Long-acting formulations gradually release the medication and have a maximum half-life of 14 hours. For this reason, when children experience undesirable side effects, we often experiment with changing drugs and formulas.

issues with sleep

If your child takes medication that causes them to stay up late, it’s because the drug continues to function at night. If he is taking a short-acting formula, he may be taking a second or third dose too late in the day, which would explain why the effects haven’t worn off by sleep. If he takes a medication that lasts 12 or 14 hours, try switching to one that is less long-acting.

Allow your child to take his medication for four to six weeks to see if he responds to it; drug-induced sleep problems typically improve with time.

Additionally, children who are overstimulated before bed—typically by using the computer—may find it difficult to go asleep. If the medication has worn off, their ADHD may be the reason they are sleeping.

The following drugs may also be tried to address sleep problems: melatonin has its uses. Ten years ago, Benadryl was a commonly used medication. However, it was not intended to make youngsters feel tired the next day and less alert than they should have.

eating disorders

Extended-release medications may cause problems when eating. These drugs reach their peak four hours after consumption. Some kids who take the medication in the morning say they feel less hungry at lunch as a result.

One way you can help is to encourage your youngster to eat whenever he feels hungry. He can have a filling breakfast before the medication kicks in and at the end of the day when it’s starting to wear off.

Changing to immediate-release tablets, which wear off by lunch, or taking breaks from medication on weekends or vacations may help if your child’s medication use is a major problem.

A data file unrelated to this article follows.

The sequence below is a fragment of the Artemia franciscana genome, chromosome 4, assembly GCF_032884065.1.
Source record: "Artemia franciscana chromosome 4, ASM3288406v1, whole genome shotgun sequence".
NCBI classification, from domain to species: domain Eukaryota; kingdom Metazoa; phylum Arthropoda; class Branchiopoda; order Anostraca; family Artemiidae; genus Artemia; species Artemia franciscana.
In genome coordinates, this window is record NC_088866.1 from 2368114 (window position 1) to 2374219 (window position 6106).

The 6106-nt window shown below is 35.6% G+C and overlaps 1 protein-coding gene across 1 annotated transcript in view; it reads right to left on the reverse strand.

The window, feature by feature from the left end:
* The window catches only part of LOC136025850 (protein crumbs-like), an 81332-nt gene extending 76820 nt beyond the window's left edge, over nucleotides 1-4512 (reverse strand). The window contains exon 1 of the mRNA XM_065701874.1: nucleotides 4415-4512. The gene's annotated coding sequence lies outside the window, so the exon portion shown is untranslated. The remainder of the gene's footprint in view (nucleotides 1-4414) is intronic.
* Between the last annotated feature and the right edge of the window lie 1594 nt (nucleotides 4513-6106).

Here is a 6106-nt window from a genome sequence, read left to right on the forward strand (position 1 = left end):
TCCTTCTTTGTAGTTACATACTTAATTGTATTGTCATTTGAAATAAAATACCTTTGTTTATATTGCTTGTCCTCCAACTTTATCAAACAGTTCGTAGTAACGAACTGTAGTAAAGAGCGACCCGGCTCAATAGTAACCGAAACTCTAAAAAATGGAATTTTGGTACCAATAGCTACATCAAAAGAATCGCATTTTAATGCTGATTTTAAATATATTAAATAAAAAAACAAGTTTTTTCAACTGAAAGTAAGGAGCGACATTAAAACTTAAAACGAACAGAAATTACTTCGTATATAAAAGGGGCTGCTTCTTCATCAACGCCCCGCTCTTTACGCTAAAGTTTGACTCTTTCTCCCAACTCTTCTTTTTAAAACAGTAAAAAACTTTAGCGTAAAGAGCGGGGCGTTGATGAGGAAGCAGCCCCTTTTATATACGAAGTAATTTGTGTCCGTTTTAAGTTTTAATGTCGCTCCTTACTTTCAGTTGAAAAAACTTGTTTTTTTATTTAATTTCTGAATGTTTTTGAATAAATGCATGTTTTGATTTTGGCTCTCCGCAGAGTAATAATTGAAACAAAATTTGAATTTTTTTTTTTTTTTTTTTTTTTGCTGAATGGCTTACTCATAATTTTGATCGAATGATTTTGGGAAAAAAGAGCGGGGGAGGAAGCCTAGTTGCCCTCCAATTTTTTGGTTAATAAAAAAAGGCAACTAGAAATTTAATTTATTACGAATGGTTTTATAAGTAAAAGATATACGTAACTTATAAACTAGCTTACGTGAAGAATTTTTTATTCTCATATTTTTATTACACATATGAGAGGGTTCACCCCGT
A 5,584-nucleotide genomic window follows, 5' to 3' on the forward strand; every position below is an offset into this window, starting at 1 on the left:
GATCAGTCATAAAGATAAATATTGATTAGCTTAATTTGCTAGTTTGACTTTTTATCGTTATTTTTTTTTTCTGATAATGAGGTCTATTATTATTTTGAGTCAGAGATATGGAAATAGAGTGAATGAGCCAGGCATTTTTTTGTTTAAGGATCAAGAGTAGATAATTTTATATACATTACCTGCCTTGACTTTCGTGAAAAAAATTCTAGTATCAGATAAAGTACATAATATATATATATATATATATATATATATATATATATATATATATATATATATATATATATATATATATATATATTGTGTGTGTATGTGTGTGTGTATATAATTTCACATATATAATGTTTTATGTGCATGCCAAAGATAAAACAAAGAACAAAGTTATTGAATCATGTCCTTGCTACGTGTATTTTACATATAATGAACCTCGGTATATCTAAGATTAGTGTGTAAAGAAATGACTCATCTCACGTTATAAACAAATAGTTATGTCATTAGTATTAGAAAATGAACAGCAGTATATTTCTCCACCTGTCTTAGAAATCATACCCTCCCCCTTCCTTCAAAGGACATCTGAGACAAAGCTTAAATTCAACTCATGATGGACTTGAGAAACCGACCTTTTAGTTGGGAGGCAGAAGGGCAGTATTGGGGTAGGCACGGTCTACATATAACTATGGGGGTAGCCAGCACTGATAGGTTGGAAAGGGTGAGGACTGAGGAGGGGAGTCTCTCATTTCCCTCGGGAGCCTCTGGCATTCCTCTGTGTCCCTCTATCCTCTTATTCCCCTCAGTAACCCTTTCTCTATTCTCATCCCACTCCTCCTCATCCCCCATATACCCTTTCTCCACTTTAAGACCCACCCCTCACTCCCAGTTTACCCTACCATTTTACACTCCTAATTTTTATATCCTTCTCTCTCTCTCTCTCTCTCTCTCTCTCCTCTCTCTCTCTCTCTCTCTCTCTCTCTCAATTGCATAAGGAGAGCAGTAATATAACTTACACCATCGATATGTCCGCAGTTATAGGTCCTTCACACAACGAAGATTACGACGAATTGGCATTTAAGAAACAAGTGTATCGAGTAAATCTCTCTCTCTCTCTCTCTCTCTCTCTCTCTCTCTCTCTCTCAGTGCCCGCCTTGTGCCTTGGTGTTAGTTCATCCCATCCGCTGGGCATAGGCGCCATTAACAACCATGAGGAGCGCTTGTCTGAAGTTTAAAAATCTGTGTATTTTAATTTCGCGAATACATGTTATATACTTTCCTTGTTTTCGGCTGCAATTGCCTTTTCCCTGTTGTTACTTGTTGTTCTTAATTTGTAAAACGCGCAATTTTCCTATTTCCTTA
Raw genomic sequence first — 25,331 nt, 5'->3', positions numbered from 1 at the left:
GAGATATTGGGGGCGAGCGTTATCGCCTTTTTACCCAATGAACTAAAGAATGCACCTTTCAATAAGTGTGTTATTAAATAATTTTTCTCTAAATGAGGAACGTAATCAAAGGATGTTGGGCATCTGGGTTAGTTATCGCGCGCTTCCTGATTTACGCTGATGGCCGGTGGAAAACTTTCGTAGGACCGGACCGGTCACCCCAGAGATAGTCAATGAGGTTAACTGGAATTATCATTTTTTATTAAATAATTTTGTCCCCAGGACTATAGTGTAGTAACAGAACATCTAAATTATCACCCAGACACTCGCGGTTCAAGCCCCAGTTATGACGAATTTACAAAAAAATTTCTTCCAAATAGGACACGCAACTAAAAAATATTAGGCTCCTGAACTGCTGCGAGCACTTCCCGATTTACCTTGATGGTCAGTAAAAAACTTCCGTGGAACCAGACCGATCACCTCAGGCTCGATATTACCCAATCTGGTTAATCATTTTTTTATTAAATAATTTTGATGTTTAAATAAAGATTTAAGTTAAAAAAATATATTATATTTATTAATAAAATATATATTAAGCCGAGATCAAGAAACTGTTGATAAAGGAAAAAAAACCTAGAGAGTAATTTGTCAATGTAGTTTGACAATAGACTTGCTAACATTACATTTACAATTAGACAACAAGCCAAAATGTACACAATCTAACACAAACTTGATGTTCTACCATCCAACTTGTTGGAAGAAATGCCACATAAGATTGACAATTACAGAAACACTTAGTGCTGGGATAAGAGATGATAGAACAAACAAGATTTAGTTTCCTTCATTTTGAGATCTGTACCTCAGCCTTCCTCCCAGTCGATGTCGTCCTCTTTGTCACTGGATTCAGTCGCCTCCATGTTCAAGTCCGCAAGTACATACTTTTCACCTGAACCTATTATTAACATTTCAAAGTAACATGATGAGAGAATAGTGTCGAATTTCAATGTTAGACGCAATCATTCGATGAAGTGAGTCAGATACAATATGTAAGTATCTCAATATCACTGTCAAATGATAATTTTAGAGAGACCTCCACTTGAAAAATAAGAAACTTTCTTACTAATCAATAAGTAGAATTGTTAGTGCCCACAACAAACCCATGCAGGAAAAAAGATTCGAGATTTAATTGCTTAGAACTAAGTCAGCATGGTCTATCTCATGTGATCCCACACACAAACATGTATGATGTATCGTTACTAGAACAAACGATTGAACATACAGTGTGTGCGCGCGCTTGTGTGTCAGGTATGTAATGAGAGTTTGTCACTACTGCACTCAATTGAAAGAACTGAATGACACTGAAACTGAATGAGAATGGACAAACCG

delayed development

Some youngsters, particularly males, grow more slowly when taking stimulant medication, especially during the first year. But by the second and third year, the data suggests that they catch up and attain the growth that is expected of them. Furthermore, boys who avoided taking the medication throughout the summer and on weekends did not show the same reduction in growth over the course of the first year.

headaches and nausea

When using medication, these problems typically disappear after a few weeks. If your child takes their prescription with food and, in some cases, if the amount or schedule is changed, you can lessen their intensity.


When the medicine wears off, some parents report that their child behaves out and becomes very upset; this behavior is known as the “rebound effect.” Sometimes parents will tell me, “I know it’s going to happen every day at 4:30.”

This is due to the medication leaving the brain’s receptors too quickly. If your kid experiences rebound, you may want to consider introducing a lesser dose 30 minutes prior to the typical occurrence of rebound to help your child wean off the medicine more gently.

Rebound may occasionally be a sign that the dosage has to be decreased because it is too high. It can also indicate that your child’s body isn’t reacting well to this particular prescription; in that scenario, we ought to experiment with an other medication or formulation.

Lastly, we want to think about whether children who recover could have another problem. People with underlying anxiety or mood issues may stop taking their ADHD medication. We don’t want to ignore anything more that potentially cause problems.

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Freya Parker

Freya Parker